[30] A seismic refraction measurement was employed at the top of the pingo. Two layers were identified from the traveltime curves. The upper layer has a P wave velocity of 390 m/s and the lower layer of 2300 m/s. The calculated depth of the boundary is about 6 m, which is close to the top of the massive ice core (6.5 m) and much deeper than the frost table (about 2 m). The result is problematic because the upper part of permafrost only showed P wave velocity lower than 1000 m/s, even if a theoretically undetectable layer from the traveltime curve was considered. One of the traveltime curves shows a large lateral gap at the northern part of the survey line, which possibly results from considerable melting of the permafrost, except for the northern part of the pingo.

[31] Resistivity investigations have been conducted at this pingo. We employed classic one-dimensional resistivity sounding (Figure 4e) and two-dimensional resistivity profiling (Figure 4a) for these investigations with the Wenner electrode configuration. Inversion results indicate a reasonable ice body (>6000 ohm-m) with sub pingo ice talik (<100 ohm-m).

4. Discussion

[32] Geophysical surveys depend upon specific material properties such as dielectric constant, resistivity, or P wave velocity. Wet, thawing and frozen soils are favorable and detectable targets. The water lenses beneath the younger pingo ice core would be ideal targets for most of the techniques, with the exception of seismic refraction.

[33] During our investigations, almost all of the techniques had different results at the different pingos. The major interferences were caused by the heterogeneous structure of the horizontal overburden materials. Most of the geophysical investigations use a model of defined uniform horizontal layer structure, except GPR and resistivity profiling. However, the size of the pingo (e.g., volume of the massive ice core) is, for most of the investigations, not big enough to be considered a uniform structure and allow the solution to be resolved. The geophysical properties of the upper parts of the pingos are strongly affected by slope aspect and historical active layer fluctuations. The variation of the ice content of the overburden complicates the signal analysis for each method. Thus the Cripple Creek pingo had relatively simple results for all of the geophysical investigations because of the uniform overburden structure and size.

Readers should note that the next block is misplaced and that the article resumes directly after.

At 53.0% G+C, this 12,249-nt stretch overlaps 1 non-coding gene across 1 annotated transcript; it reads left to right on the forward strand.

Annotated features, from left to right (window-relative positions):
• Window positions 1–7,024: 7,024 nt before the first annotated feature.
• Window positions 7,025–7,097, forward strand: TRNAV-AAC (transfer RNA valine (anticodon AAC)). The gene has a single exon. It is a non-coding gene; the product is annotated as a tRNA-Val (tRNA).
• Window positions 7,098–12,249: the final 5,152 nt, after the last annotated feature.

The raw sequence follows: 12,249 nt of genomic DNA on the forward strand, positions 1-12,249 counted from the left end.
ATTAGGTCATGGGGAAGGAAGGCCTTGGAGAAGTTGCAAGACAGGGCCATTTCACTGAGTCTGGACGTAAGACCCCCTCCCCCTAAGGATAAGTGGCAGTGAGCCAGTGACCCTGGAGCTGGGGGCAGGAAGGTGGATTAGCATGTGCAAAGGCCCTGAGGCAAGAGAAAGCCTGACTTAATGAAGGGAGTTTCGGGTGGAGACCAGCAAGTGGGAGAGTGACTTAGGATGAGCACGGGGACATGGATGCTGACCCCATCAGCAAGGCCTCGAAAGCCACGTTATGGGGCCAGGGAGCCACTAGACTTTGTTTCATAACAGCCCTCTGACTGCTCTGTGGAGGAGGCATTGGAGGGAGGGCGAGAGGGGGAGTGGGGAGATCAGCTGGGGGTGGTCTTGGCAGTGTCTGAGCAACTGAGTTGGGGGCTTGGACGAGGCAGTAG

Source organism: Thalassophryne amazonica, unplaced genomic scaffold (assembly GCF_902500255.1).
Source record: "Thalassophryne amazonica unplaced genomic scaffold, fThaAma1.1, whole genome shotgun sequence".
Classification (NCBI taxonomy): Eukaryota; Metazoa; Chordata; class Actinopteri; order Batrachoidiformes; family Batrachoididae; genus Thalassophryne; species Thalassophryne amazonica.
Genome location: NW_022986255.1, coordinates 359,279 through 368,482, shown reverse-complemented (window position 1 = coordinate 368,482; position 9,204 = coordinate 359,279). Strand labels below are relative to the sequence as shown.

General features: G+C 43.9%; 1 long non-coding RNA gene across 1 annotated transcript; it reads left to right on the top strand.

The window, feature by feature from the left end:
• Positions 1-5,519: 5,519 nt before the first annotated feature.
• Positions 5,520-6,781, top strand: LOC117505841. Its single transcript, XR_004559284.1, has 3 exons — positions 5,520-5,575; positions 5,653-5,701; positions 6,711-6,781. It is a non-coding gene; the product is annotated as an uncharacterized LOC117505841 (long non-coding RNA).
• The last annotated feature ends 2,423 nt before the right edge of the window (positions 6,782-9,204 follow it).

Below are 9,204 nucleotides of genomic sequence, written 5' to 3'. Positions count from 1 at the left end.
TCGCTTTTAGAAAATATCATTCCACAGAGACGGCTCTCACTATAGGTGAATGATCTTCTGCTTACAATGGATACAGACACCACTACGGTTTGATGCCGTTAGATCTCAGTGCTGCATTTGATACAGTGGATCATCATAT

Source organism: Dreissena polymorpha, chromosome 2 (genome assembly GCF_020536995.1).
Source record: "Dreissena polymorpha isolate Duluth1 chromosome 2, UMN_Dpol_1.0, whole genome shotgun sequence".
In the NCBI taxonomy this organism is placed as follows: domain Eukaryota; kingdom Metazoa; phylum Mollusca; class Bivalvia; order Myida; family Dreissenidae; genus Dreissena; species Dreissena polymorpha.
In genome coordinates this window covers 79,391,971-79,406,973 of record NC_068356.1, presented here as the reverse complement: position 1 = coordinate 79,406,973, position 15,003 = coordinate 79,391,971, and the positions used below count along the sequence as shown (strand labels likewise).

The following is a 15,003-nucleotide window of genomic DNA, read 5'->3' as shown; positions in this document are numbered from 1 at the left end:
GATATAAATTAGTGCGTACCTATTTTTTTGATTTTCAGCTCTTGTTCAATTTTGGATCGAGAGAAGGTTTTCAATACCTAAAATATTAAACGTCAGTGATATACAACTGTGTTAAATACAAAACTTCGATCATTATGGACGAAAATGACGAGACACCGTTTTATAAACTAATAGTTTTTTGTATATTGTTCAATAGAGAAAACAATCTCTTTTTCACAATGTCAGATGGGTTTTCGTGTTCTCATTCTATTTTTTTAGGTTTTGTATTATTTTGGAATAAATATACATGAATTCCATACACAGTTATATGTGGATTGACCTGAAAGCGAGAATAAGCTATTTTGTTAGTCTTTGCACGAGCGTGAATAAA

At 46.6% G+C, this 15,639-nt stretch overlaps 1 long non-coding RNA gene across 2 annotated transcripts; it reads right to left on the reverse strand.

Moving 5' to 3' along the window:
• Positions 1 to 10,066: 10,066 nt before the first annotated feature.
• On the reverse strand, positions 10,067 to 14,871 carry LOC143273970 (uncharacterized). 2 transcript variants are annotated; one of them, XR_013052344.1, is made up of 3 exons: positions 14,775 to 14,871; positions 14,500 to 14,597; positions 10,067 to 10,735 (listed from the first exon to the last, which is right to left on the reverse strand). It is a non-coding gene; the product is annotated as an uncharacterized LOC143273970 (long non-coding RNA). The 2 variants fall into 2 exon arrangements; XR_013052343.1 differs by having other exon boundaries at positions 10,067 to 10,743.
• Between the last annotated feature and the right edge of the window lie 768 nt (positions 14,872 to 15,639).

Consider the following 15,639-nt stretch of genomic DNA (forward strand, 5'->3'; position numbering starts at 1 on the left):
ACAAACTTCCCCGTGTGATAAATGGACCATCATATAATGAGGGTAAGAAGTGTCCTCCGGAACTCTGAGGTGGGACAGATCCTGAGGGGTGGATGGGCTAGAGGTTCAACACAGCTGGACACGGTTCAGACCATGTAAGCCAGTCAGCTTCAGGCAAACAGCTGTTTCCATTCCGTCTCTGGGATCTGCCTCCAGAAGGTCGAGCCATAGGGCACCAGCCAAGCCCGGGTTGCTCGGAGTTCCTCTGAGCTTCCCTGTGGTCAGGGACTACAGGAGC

[34] Some combinations are difficult to distinguish, such as dry bedrock and cold massive ice core. Applications of the multiple geophysical survey techniques definitely help to more accurately elucidate subsurface structures. Dielectric (GPR survey) may be affected by bubble orientation and density in the ice. The presence of highly dense air bubbles in the ice yields a lower dielectric constant (k = 1–3). However, this would help distinguish ice rich silty permafrost (k = 4–8) [Arcone, 1984]. Also, the free reflections from massive ice were observed at all of the study pingos.

[35] One of the complex structures of the upper part of the permafrost in interior Alaska is the presence of forest fire disturbance. The Alaskan boreal forest burns every 20–200 years [Yarie, 1981; Kasischke et al., 2000; Dyrness et al., 1986]. Most of the study pingos developed in the Holocene, and experienced fire. Some pingos may have been destroyed by the post-fire disturbance. Most of the pingos that survived wildfire had deeper active layers or talik formation that did not reach to the massive ice. Severe fire removes most of the surface organics and surface thermal offset [Romanovsky and Osterkamp, 1995] changes, thawing permafrost and increasing the active layer moisture content. As a result, severe fire has caused 3 to 4 m of active layer thawing around the Fairbanks region [Yoshikawa et al., 2002]. A pingo may be destroyed if the depth of the massive ice is shallower than the maximum thawing depth. All of the study pingos observed displayed a sharp horizon of ice rich and dry permafrost layers, which indicated the previous maximum active layer. The discontinuous boundary also presents the possibility to negate massive ice core detection by the geophysical investigations. Seismic refraction investigations were strongly affected by the depth of ice rich permafrost. In a seismic survey, if a faster wave velocity layer exists, it is very difficult to quantify the structure of a lower layer.

[36] Recent climatic warming also affected the thermokarst process, especially on south facing slopes. Most of the resistivity surveys show south-facing slopes of the pingo had lower resistivity (wet) than the north-facing slope of pingo.

[37] Surface NMR is a direct method for groundwater detection, as it directly measures the response of the water itself (H protons). One feature of surface NMR is the nonlinear relationship between the measured signal and the energizing pulse intensity. This means that doubling the pulse current does not mean doubling the signal; instead it increases the depth of investigation. On the other hand, the surface NMR signal is linearly related to the water content of the layers. In investigations at the Caribou Creek site, surface NMR indicated a reasonable aquifer location between the bedrock and eolian silt interface in the permafrost. However, the ice content of the frozen silt did not respond at all, even at conditions warmer than −1°C. One of the difficulties of this method is using the Earth's magnetic field to rotate the dipoles of water molecules. That is a very small intensity field compared, for example, with that used in medical imaging. Particularly at the time we made the measurements in Caribou Creek, the Earth's magnetic field changed considerably. Tuning to the Lamar frequency was therefore difficult.